What is the correct spelling for “potato salad”?

Introduction: The Spelling Conundrum

Potato salad is a classic dish that has been enjoyed by people all around the world for centuries. However, when it comes to spelling the name of this tasty side dish, there seems to be some confusion. Some people spell it as "potato salad," while others spell it as "potatoe salad." This discrepancy has caused a great deal of debate among language experts and food enthusiasts alike, with both sides making compelling arguments for their preferred spelling.

The History of Potato Salad

The origins of potato salad can be traced back to Germany, where it was known as "kartoffelsalat." Over time, the dish spread throughout Europe and eventually made its way to America, where it became a popular side dish. In its most basic form, potato salad consists of boiled potatoes, mayonnaise, and various seasonings. However, there are countless variations of the recipe, with different regions and cultures adding their own unique twists.

Regional Differences in Potato Salad

Potato salad is a dish that is enjoyed all around the world, and as such, there are many different regional variations. For example, in Germany, potato salad is often served warm and includes bacon, onions, and a vinegar dressing. In the Southern United States, potato salad is typically made with mustard, pickles, and hard-boiled eggs. In Japan, potato salad is often served in sandwich form, with shredded carrots and cucumbers mixed in.

The Origins of the Spelling Dispute

The spelling dispute over potato salad can be traced back to a famous incident in 1992, when then-Vice President Dan Quayle misspelled the word "potato" during a spelling bee at an elementary school. Quayle added an unnecessary "e" to the end of the word, leading to widespread ridicule and criticism. Since then, people have been extra cautious when it comes to spelling anything related to potatoes.

The Webster’s Dictionary Ruling

According to Webster’s Dictionary, the correct spelling of potato salad is without the extra "e." This ruling is based on the fact that "potato" is spelled without an "e," and since "salad" is a separate word, it should not be affected by the spelling of "potato."

The AP Stylebook Recommendation

The Associated Press Stylebook, which is widely used by journalists and other writers, also recommends spelling potato salad without the extra "e." According to the AP, "potato" is a singular noun and should not be pluralized by adding an "e" at the end.

The Oxford English Dictionary’s Take

The Oxford English Dictionary, which is considered the authority on English language usage, also spells potato salad without the extra "e." The OED cites the Webster’s Dictionary ruling as its primary source for this spelling.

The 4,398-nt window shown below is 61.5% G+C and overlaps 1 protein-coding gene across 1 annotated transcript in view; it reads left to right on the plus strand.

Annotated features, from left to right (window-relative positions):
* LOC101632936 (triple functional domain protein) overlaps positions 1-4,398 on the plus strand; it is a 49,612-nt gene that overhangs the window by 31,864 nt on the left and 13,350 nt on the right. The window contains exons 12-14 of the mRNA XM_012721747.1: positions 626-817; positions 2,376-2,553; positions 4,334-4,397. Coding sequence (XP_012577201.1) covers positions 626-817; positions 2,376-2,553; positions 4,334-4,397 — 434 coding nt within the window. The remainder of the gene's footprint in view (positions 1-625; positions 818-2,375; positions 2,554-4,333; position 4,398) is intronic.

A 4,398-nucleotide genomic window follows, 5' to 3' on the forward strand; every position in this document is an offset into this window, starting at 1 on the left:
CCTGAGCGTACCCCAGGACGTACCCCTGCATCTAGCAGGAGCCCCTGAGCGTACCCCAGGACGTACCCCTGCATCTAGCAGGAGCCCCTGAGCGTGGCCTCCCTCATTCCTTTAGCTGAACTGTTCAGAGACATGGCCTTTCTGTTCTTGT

Other Authorities’ Stances on the Spelling

Most language experts and food authorities agree that the correct spelling of potato salad is without the extra "e." However, there are still some who argue that the extra "e" is acceptable, particularly in informal contexts. Ultimately, the spelling of potato salad comes down to personal preference and the context in which it is being used.

Conclusion: The Final Verdict on Potato Salad

After considering all of the evidence, it seems clear that the correct spelling of potato salad is without the extra "e." This ruling is supported by Webster’s Dictionary, the AP Stylebook, and the Oxford English Dictionary, as well as by most language experts and food authorities. However, as with any language rule, there are always exceptions and variations.

Bonus: Common Mistakes to Avoid When Spelling Potato Salad

When spelling potato salad, be sure to avoid the following common mistakes:

  • Adding an extra "e" to the end of "potato"
  • Spelling "salad" as "sallad"
  • Capitalizing "potato" or "salad" unnecessarily
  • Using a hyphen in "potato-salad" (unless it is being used as an adjective)
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Elise DeVoe

Elise is a seasoned food writer with seven years of experience. Her culinary journey began as Managing Editor at the College of Charleston for Spoon University, the ultimate resource for college foodies. After graduating, she launched her blog, Cookin’ with Booze, which has now transformed into captivating short-form videos on TikTok and Instagram, offering insider tips for savoring Charleston’s local cuisine.

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